Sourdough Starter troubleshooting
June 24, 2017 11:07 AM   Subscribe

I tried my hand at creating a sourdough starter for the first time and need some help verifying if what I have on hand right now is healthy fermentation or something that needs to be thrown out and started over. Photos inside.

I began making the starter about two weeks ago using equal weights of water and flour, keeping it on a dark shelf with good airflow and a porous covering (cheesecloth). I fed it daily with, again, equal weights of water/flour and stirred. After the first day it was already very active and bubbling and remained this way as I fed it over the course of five days.

I then screwed a plastic cap on top of the mason jar and set it inside the fridge, where it had been for the last week without any stirring or feeding.

I took it out today and noticed it had a layer of hooch on top (normal, I realize) covered with some white powdery stuff. It is currently sitting out on my countertop so it can get to room temp before I pour off the hooch.

Photo 1

Photo 2

What I am trying to figure out:

- Is this white stuff on top normal?
- Should I be storing my starter differently? (Freeze it? Keep it at room temp and feed more often? Keep in fridge but use a porous lid, and/or feed it more frequently while it is in the fridge?)

I tried to find the answer in my copy of "The Art of Fermentation" but I would feel better about keeping and using this starter if someone else can look at the photos and tell me if I am in the danger zone or not.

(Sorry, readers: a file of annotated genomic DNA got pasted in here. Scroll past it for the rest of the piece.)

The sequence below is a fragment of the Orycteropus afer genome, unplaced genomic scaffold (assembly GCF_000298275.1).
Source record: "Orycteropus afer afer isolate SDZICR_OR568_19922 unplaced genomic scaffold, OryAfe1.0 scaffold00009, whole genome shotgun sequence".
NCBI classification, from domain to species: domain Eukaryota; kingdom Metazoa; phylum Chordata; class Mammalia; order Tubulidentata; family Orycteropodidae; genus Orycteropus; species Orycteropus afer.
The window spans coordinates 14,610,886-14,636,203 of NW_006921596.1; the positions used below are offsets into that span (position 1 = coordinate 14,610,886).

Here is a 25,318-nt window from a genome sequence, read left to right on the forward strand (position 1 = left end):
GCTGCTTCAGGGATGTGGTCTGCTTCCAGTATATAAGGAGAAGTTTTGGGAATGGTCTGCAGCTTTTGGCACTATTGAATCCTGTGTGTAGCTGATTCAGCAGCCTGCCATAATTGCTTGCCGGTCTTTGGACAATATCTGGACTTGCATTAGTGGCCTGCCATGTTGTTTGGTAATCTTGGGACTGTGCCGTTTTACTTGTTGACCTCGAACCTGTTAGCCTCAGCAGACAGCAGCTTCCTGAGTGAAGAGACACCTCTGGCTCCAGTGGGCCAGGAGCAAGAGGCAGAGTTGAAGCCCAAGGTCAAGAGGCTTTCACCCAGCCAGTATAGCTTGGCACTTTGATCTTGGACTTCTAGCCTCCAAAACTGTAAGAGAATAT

Many thanks!
posted by nightrecordings to Food & Drink (7 answers total) 2 users marked this as a favorite
As far as I can see in the photo, looks fine and normal to me. Stir, feed, and use. Also, enjoy!
posted by songs_about_rainbows at 11:18 AM on June 24, 2017

It looks alright to me. If anything, you may have put it in the fridge before it had a chance to become really active. A good test is to give it a fresh feeding, and leave it at room temp for a few hours. A really active starter will show an obvious honeycombing and bubbling activity. You could also try the float test, but your starter is still young.

It may take several more months of feeding before it really starts to pop. That doesn't mean that you can't bake with it in the meantime - you could use some starter along with commercial yeast to get the wild yeast tang but still get the rise you need.
posted by Think_Long at 12:08 PM on June 24, 2017 [1 favorite]

Looks good to me! Starter will be pretty obvious if/when it's gone bad. It will turn new and interesting colors. (My first attempt some years ago became an interesting shade of green).
posted by Captain_Science at 12:16 PM on June 24, 2017

Ohh also if you want to give it a boost with out using just normal yeast check out Friends of Carl send them a SASE and they still send you a ziplock with a few tsp of a dried established starter.
posted by Captain_Science at 12:17 PM on June 24, 2017 [4 favorites]

Yes, looks fine. Pour off the hooch. A mason jar might be too airtight? I keep mine in a plastic container with a lid that doesn't fit that tightly. And I agree with keeping it out for a couple of hours before refrigerating. Also, a stiffer starter (more flour stirred in) keeps better in the fridge. I keep mine in the fridge and feed it weekly, and it tends to be sluggish. I normally just add a pinch of yeast to my recipes, but if I want it to become more active I need to take it out of the fridge and give it two room-temp feedings in a row, normally 12-24 hours apart.
posted by chickenmagazine at 6:52 PM on June 24, 2017

The other thing I would check, though I've only done this once or twice: does it smell like sourdough? That familiar smell is supposed to be a sign that you've got the right bacteria.
posted by Lady Li at 12:56 AM on June 25, 2017 [1 favorite]

This looks totally cromulent to me, so as long as it smells good, hook in!
posted by turbid dahlia at 7:36 PM on June 25, 2017

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